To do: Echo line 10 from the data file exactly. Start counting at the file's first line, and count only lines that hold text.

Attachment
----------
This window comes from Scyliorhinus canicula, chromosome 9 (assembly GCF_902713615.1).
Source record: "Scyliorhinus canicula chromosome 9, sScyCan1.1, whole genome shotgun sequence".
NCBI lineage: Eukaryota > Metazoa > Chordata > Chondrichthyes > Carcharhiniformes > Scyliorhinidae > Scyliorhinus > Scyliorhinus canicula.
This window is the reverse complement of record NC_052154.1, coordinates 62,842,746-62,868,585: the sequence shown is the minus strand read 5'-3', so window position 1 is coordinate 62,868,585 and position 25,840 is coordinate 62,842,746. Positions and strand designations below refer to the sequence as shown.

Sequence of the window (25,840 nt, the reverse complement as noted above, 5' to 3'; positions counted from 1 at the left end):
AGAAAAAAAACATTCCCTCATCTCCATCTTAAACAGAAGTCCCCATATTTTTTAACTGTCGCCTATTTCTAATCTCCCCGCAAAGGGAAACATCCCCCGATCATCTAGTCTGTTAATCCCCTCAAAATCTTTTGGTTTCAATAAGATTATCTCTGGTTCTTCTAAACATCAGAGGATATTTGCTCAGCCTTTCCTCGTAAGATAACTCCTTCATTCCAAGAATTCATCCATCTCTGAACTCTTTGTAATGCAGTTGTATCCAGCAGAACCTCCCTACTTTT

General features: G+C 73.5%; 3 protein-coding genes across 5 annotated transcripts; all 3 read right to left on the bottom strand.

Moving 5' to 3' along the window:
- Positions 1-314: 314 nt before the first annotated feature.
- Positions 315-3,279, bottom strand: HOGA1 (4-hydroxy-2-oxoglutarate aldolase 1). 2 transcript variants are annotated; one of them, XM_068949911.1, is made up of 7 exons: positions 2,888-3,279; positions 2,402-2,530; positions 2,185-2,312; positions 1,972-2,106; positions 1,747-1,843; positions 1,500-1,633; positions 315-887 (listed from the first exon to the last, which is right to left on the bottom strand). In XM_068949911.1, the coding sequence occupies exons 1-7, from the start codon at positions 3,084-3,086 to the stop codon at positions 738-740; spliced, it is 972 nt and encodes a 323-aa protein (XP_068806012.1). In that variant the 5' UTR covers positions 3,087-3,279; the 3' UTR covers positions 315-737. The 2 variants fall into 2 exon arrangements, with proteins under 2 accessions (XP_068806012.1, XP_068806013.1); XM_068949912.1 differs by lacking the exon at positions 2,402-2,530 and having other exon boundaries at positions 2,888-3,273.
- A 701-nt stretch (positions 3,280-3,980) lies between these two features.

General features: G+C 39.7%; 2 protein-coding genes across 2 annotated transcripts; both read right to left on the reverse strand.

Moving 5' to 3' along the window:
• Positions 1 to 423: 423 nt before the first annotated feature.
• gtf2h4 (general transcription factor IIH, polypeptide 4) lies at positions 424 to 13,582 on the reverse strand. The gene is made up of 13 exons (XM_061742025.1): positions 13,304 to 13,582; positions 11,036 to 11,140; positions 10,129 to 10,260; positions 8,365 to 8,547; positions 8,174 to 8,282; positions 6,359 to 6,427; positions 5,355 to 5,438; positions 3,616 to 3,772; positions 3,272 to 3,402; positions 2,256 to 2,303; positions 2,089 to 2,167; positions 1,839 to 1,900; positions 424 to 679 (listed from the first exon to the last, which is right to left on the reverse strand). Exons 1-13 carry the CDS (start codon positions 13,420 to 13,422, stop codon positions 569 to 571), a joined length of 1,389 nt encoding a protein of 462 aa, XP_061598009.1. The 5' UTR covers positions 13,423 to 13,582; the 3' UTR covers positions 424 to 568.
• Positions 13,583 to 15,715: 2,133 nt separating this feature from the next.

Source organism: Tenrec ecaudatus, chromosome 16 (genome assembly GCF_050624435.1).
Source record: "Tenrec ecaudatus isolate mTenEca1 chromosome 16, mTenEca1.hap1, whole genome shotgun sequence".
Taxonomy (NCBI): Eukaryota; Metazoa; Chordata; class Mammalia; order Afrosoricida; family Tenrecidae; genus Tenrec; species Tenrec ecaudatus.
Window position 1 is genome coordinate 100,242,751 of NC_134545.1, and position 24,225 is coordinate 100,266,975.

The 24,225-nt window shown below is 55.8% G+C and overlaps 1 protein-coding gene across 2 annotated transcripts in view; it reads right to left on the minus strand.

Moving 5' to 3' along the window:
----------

- Positions 315-3,279, bottom strand: HOGA1 (4-hydroxy-2-oxoglutarate aldolase 1). 2 transcript variants are annotated; one of them, XM_068949911.1, is made up of 7 exons: positions 2,888-3,279; positions 2,402-2,530; positions 2,185-2,312; positions 1,972-2,106; positions 1,747-1,843; positions 1,500-1,633; positions 315-887 (listed from the first exon to the last, which is right to left on the bottom strand). In XM_068949911.1, the coding sequence occupies exons 1-7, from the start codon at positions 3,084-3,086 to the stop codon at positions 738-740; spliced, it is 972 nt and encodes a 323-aa protein (XP_068806012.1). In that variant the 5' UTR covers positions 3,087-3,279; the 3' UTR covers positions 315-737. The 2 variants fall into 2 exon arrangements, with proteins under 2 accessions (XP_068806012.1, XP_068806013.1); XM_068949912.1 differs by lacking the exon at positions 2,402-2,530 and having other exon boundaries at positions 2,888-3,273.